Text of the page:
Creating a fairer Britain
To make sure that they are not excluding disabled people from training, development, promotion or transfer opportunities, your employer needs to look at how they describe the role and the person they are looking for.
Your employer must consider not only whether they are discriminating directly or indirectly because of your disability, but also:
Your employer must make sure you are not discriminating against or causing substantial disadvantage to you if you are a disabled person. Anything which is more than minor or trivial is considered to be substantial disadvantage.
This may require them to make reasonable adjustments to selection procedures for training or the training arrangements themselves. This could involve changing the way they do things, or changes to the premises that they use or providing extra aids, services or equipment.
This includes your employer looking at how they give you access to secondment opportunities, work shadowing, having access to a mentor or attending an event that may help you to develop your career.
Your employer may need to provide you with specialist training so that you can make effective use of reasonable adjustments. This could include training on equipment which you have as an adjustment, for example, specialist computer software.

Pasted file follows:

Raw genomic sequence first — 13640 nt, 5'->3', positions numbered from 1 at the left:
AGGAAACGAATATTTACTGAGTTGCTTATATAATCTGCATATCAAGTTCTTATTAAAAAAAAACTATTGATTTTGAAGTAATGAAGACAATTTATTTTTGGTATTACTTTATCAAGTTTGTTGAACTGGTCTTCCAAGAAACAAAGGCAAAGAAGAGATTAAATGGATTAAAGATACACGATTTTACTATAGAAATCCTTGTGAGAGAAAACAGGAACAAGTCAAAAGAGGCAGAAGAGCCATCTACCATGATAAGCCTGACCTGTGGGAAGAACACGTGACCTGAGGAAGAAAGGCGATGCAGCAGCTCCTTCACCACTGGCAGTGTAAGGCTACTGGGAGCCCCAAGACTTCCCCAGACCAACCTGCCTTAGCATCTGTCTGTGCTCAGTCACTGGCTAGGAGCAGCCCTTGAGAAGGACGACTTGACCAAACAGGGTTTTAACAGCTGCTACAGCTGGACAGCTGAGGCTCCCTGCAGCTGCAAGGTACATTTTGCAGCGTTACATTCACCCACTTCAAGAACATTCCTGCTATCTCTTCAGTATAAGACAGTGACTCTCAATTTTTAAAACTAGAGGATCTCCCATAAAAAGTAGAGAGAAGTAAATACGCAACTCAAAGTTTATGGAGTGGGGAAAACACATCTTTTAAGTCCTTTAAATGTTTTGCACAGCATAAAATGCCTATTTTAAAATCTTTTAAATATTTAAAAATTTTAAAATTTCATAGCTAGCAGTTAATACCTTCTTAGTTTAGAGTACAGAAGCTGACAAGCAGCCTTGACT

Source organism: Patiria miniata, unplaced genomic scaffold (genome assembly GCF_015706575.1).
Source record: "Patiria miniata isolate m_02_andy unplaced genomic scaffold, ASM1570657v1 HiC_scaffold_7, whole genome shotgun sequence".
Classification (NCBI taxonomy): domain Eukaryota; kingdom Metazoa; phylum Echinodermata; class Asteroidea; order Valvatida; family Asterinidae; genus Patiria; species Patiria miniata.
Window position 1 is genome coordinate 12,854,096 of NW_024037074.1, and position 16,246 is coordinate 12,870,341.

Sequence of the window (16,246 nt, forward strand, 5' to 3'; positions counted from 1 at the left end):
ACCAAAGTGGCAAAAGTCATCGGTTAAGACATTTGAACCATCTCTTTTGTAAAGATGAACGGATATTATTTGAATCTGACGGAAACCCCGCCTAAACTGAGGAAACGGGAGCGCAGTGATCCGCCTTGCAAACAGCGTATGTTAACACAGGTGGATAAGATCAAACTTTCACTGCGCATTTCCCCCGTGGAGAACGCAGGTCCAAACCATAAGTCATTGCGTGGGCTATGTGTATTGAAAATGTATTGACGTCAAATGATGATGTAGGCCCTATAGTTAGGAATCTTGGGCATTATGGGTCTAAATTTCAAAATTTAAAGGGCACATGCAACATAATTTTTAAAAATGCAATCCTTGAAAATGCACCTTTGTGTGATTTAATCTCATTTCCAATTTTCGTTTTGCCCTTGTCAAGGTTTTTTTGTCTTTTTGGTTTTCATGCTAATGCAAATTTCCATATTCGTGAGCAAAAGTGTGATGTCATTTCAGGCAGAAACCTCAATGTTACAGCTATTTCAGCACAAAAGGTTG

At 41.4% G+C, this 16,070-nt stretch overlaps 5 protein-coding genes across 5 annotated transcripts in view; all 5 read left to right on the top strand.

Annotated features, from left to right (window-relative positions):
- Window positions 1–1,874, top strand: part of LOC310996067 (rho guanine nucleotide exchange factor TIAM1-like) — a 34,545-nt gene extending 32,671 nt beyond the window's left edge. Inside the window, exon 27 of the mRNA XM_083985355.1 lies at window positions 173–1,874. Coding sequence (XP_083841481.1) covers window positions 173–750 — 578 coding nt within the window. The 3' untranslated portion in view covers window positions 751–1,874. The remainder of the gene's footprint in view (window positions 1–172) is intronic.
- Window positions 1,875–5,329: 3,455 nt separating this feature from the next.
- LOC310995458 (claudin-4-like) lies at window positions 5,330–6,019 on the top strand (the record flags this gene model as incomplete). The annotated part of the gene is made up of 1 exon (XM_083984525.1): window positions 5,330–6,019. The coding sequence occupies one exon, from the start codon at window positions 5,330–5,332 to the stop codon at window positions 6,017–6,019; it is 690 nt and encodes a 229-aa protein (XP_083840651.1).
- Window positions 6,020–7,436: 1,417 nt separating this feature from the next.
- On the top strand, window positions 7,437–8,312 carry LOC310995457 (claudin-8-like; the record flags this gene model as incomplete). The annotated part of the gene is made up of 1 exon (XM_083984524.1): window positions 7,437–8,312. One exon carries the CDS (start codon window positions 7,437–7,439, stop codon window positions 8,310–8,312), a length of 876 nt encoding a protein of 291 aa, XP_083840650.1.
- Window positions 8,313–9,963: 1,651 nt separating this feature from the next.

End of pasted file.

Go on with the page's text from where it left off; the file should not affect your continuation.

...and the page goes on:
Or the training may in itself be an adjustment, for example, orientation training in a new workplace if someone has a learning disability or visual impairment.
It may also be helpful for your employer to consider the training needs of other staff who are working with you as a reasonable adjustment (provided you have given permission for other staff to know about your situation). This could range from specialist training for managers who are making decisions about reasonable adjustments through to things like Deaf awareness training for people with a Deaf colleague.
If you might be eligible for a promotion or transfer or other development opportunity and you are a disabled person: